Both Weatherford and Gaetz have said they want the Legislature to decide whether the state or federal government should run the insurance exchange, and whether Florida should expand its Medicaid program to cover an estimated 800,000 to 1.3 million low-income individuals who currently earn too much to qualify. In upholding the law in June, the U.S. Supreme Court said states could not be compelled to expand Medicaid eligibility.
Though the feds will pay 100 percent of the cost of the new enrollees, that will drop to 90 percent by 2020. Scott has said the state can't afford the expansion of Medicaid, which state analysts have pegged at about $1 billion but which Scott insists is likely to be higher. Scott also is seeking federal approval to put the state's existing Medicaid patients into managed care like HMOs under a cost-cutting proposal passed by the 2011 Legislature. "Statewide Medicaid managed care is one way we can act immediately to encourage more competition.
You’re right. I suspected that all along.
OMG ! Have even MORE kneecaps been threatened ???
I have to wonder if the 50 States desiring to secede from the District of Criminals will cause them to re-think their position?
I wish all states would tell Obama to go stick it.
The more that don’t the better business climate and more jobs for my state.
Time for a recall effort on Governor Scott.
It is time to get almighty tough with these traitors.
Good thing Republicans took over the house so they could make sure that this is funded.
Communism is here to stay. There is nothing we can do about it. Quit fooling yourselves.
Howell Raines, former editor of The New York Times (until he fell on his sword in the Jayson Blair faux-journalism scandal), warned us in a Conde Nast Portfolio article in October, 2008, that the GOP had already signed off, using American Enterprise Institute, Cato, and other RiNO-oriented think tanks as proxies, on the single-payer/NHS model.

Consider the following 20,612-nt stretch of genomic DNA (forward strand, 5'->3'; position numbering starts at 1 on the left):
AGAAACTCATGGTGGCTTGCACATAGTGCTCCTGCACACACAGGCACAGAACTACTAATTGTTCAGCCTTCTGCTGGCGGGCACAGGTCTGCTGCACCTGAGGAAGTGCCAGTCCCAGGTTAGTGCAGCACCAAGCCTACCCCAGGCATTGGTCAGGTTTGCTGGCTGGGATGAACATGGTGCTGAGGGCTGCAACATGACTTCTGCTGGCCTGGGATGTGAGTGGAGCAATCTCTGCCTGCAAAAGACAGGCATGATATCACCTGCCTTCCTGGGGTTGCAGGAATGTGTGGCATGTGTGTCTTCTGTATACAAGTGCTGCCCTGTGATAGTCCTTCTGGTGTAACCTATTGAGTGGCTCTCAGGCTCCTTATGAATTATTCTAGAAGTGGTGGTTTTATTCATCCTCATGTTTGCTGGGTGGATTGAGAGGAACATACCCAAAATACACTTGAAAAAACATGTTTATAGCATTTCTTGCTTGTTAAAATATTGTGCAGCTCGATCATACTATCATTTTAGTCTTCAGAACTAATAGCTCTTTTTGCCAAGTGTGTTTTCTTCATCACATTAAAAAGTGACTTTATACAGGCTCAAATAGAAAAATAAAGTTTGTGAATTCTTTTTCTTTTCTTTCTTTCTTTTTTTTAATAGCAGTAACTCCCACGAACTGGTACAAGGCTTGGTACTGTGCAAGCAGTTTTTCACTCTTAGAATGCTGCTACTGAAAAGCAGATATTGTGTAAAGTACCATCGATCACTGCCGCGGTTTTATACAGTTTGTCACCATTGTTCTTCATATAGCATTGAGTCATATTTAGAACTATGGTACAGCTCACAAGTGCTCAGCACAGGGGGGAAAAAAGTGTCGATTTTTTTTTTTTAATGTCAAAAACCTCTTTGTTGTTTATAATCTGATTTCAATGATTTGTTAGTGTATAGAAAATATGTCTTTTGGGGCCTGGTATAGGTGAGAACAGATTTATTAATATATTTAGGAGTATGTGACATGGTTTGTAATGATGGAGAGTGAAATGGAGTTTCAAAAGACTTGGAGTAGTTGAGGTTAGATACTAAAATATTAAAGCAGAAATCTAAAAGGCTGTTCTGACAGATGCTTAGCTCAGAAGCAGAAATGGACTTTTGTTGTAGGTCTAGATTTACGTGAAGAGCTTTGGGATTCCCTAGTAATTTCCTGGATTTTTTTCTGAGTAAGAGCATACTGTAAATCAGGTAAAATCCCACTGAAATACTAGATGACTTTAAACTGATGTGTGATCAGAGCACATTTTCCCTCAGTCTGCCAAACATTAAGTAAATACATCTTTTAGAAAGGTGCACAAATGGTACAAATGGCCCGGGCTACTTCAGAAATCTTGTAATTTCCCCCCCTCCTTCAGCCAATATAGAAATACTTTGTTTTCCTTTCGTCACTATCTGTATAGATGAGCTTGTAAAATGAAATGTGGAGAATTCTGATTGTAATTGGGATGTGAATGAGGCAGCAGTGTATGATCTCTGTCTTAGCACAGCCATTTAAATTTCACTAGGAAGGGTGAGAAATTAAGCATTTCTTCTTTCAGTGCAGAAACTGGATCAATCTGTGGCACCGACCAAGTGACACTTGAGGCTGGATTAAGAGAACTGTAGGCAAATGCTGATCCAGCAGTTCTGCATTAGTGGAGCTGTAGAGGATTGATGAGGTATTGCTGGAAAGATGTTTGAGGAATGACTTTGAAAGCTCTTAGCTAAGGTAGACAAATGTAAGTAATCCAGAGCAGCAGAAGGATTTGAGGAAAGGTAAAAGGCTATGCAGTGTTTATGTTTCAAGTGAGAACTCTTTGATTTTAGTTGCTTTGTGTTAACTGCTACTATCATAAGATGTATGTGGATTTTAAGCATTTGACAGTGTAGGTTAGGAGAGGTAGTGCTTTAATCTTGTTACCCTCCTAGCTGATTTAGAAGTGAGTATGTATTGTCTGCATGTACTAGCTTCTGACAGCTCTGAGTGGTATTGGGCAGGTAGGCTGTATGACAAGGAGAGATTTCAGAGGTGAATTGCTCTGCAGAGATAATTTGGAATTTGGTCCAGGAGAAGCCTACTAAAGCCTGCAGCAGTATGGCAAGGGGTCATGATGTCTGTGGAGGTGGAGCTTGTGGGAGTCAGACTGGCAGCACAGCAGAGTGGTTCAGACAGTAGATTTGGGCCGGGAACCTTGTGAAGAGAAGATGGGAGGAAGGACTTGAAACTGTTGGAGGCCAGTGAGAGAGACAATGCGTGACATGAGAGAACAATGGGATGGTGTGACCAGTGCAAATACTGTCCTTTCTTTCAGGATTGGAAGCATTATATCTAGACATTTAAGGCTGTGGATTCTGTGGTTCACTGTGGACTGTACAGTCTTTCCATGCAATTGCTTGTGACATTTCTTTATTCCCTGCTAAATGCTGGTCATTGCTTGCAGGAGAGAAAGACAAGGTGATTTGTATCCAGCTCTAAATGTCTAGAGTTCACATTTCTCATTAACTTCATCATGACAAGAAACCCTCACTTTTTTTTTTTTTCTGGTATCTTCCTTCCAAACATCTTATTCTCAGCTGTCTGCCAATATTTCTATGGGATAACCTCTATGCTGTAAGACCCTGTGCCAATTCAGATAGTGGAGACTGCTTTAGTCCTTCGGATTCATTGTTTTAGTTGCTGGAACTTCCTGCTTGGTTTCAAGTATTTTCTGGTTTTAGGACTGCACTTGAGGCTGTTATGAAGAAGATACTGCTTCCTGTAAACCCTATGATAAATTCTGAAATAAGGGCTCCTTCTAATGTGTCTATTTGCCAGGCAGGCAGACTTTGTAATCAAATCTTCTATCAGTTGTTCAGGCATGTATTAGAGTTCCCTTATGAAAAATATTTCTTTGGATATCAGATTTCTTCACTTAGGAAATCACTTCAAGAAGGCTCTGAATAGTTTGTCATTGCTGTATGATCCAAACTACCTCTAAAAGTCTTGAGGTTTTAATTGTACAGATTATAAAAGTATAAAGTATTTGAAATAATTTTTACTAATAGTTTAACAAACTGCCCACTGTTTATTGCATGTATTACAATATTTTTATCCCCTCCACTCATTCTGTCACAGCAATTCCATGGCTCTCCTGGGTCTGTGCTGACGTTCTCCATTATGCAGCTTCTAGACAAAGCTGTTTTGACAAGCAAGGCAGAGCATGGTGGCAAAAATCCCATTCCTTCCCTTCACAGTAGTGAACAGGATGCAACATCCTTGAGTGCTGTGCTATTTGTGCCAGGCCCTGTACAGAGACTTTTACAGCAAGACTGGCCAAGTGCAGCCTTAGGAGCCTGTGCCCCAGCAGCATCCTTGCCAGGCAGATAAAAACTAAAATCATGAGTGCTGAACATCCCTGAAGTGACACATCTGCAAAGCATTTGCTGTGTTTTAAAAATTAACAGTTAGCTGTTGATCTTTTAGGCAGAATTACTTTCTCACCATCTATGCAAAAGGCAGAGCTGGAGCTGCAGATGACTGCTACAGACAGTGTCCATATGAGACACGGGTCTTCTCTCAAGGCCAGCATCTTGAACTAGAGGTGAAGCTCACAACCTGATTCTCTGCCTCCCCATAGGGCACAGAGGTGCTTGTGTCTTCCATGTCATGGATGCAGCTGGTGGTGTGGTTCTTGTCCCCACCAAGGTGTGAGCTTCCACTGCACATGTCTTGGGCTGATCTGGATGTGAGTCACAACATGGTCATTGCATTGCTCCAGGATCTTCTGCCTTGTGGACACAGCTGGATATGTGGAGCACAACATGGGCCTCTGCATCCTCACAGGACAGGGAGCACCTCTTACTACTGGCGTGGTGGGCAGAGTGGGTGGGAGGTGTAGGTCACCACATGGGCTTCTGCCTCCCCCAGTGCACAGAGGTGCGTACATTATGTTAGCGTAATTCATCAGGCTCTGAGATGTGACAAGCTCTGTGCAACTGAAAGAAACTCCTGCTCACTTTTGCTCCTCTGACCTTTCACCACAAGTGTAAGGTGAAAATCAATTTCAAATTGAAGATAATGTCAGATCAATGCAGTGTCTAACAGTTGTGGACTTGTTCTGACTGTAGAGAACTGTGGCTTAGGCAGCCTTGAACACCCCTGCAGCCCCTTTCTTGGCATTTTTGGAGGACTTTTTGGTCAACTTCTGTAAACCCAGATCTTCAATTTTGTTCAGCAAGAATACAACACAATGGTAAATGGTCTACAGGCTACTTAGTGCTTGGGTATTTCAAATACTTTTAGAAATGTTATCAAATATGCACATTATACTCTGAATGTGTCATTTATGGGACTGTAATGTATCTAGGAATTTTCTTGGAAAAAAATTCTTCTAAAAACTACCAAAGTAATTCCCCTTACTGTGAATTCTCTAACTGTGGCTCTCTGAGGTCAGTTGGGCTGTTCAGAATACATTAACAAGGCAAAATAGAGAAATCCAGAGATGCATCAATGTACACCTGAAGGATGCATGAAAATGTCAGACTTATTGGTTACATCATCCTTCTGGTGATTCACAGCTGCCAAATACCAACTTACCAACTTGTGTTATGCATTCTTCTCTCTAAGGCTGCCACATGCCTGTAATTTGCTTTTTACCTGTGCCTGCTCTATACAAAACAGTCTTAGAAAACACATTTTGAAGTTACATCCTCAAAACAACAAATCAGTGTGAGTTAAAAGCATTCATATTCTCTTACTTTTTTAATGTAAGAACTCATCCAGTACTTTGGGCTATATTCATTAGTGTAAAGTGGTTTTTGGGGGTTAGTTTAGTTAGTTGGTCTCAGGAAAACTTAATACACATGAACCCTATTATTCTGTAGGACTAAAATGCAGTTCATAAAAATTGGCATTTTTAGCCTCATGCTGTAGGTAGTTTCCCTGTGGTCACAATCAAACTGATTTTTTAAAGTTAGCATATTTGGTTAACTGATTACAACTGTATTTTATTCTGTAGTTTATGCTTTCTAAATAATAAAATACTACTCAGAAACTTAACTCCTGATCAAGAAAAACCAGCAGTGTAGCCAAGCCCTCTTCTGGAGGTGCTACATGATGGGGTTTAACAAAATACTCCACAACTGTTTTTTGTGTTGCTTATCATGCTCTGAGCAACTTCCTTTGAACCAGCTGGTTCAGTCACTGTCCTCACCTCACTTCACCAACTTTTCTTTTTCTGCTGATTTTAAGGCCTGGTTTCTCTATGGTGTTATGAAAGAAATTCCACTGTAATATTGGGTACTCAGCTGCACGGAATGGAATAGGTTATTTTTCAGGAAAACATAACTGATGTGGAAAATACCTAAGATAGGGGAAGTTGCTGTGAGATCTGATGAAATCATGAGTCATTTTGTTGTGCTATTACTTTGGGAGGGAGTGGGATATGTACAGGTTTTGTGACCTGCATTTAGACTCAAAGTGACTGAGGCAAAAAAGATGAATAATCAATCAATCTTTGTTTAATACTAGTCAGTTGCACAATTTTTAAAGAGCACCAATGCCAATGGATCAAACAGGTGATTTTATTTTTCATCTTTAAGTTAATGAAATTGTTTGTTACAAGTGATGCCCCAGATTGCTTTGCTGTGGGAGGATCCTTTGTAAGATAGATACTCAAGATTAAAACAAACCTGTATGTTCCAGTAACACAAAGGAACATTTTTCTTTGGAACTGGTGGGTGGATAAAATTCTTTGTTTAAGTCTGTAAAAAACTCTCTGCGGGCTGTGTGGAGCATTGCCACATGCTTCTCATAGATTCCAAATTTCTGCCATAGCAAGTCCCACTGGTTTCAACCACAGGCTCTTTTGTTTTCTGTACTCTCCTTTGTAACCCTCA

Boehner has been playing Main Street Republicans for suckers ever since the 2010 election. The FIRST thing he did in the 2011 session was to change the entire Republican Caucus agenda from repealing Obamacare to picking a fight over debt limits and budget authority.
It was more important, you see -- because the business community has already signed off on National Death Panels as a way to dump their employee healthcare plans. Of course, executives will still have their swank, and separate, healthcare arrangements. The peasants can shuffle off to the leper colony for all they care.
Economic illiterates and gutless pansies. Republican politicians hard at work...
You’re fooling yourself.
Actions speak louder than words so I believe you are exactly right. It will be the end of modern health care and the long term destruction of our economy. So be it.
Hasten it to its end.
No need for a 70 year experiment in communism that succeeding generations need to suffer through.
Indeed. One possible strategy would be to sign up for 0bamaCare, use it frequently (avoiding any invasive procedures) and file numerous complaints to the politburo about the practitioners. Run it into the ground.
A car insurance exchange (car accidents adversely affect your health); an exchange for federally mandated carbon credits (EPA), because carbon is bad for your health; an exchange for EPA and USDA approved organic food providers; an exchange for federally approved churches that perform 'gay marriages' and dole out free contraceptives; etc...
I do believe the worst will be about the millions demanding useless surgery like butt injections, penile extensions, sex changes bust enhancements, and then the uproar of the no coverage for dental work, especially the free gold teeth.
They will flood the system like looters and find its all but an empty store, much like in the Soviet Union they will stand in line for hours only to buy a single radish.
I do agree though we can move its demise up in a shorter timespan. The fall of the United Socialists States of America will come very soon indeed.
And they do need a couple of socialist states.
You have a good point. We don’t need to do a thing to crash their program. They will do it so fast it will be hard to make our an appointment first.
There, fixed it. :)
I think we’re forming a consensus here. lol